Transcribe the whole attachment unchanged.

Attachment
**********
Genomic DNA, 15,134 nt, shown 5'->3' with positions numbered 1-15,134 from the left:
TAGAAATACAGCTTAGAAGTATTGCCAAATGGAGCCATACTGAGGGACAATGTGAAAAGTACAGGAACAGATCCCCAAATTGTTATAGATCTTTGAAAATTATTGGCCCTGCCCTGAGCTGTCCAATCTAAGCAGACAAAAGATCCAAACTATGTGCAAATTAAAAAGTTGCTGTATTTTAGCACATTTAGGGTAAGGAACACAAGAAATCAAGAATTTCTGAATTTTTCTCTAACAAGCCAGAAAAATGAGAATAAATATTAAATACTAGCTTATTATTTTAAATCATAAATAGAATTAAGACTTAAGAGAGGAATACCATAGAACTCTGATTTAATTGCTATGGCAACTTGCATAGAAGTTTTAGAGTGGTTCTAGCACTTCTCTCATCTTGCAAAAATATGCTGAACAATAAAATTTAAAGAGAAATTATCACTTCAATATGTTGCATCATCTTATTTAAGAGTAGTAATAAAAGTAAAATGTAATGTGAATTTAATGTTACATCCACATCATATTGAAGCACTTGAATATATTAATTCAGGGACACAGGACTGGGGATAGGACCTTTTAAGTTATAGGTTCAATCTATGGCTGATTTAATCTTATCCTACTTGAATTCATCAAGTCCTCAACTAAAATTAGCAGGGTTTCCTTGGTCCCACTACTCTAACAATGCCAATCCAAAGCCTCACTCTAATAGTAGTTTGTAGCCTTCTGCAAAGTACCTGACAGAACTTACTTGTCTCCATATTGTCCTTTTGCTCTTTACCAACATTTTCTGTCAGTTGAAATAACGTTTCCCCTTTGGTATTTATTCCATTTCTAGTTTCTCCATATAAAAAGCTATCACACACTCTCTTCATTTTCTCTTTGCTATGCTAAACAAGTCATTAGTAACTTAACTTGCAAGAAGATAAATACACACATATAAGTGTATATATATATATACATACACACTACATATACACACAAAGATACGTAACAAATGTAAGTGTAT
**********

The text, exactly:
Genomic DNA, 15,134 nt, shown 5'->3' with positions numbered 1-15,134 from the left:
TAGAAATACAGCTTAGAAGTATTGCCAAATGGAGCCATACTGAGGGACAATGTGAAAAGTACAGGAACAGATCCCCAAATTGTTATAGATCTTTGAAAATTATTGGCCCTGCCCTGAGCTGTCCAATCTAAGCAGACAAAAGATCCAAACTATGTGCAAATTAAAAAGTTGCTGTATTTTAGCACATTTAGGGTAAGGAACACAAGAAATCAAGAATTTCTGAATTTTTCTCTAACAAGCCAGAAAAATGAGAATAAATATTAAATACTAGCTTATTATTTTAAATCATAAATAGAATTAAGACTTAAGAGAGGAATACCATAGAACTCTGATTTAATTGCTATGGCAACTTGCATAGAAGTTTTAGAGTGGTTCTAGCACTTCTCTCATCTTGCAAAAATATGCTGAACAATAAAATTTAAAGAGAAATTATCACTTCAATATGTTGCATCATCTTATTTAAGAGTAGTAATAAAAGTAAAATGTAATGTGAATTTAATGTTACATCCACATCATATTGAAGCACTTGAATATATTAATTCAGGGACACAGGACTGGGGATAGGACCTTTTAAGTTATAGGTTCAATCTATGGCTGATTTAATCTTATCCTACTTGAATTCATCAAGTCCTCAACTAAAATTAGCAGGGTTTCCTTGGTCCCACTACTCTAACAATGCCAATCCAAAGCCTCACTCTAATAGTAGTTTGTAGCCTTCTGCAAAGTACCTGACAGAACTTACTTGTCTCCATATTGTCCTTTTGCTCTTTACCAACATTTTCTGTCAGTTGAAATAACGTTTCCCCTTTGGTATTTATTCCATTTCTAGTTTCTCCATATAAAAAGCTATCACACACTCTCTTCATTTTCTCTTTGCTATGCTAAACAAGTCATTAGTAACTTAACTTGCAAGAAGATAAATACACACATATAAGTGTATATATATATATACATACACACTACATATACACACAAAGATACGTAACAAATGTAAGTGTAT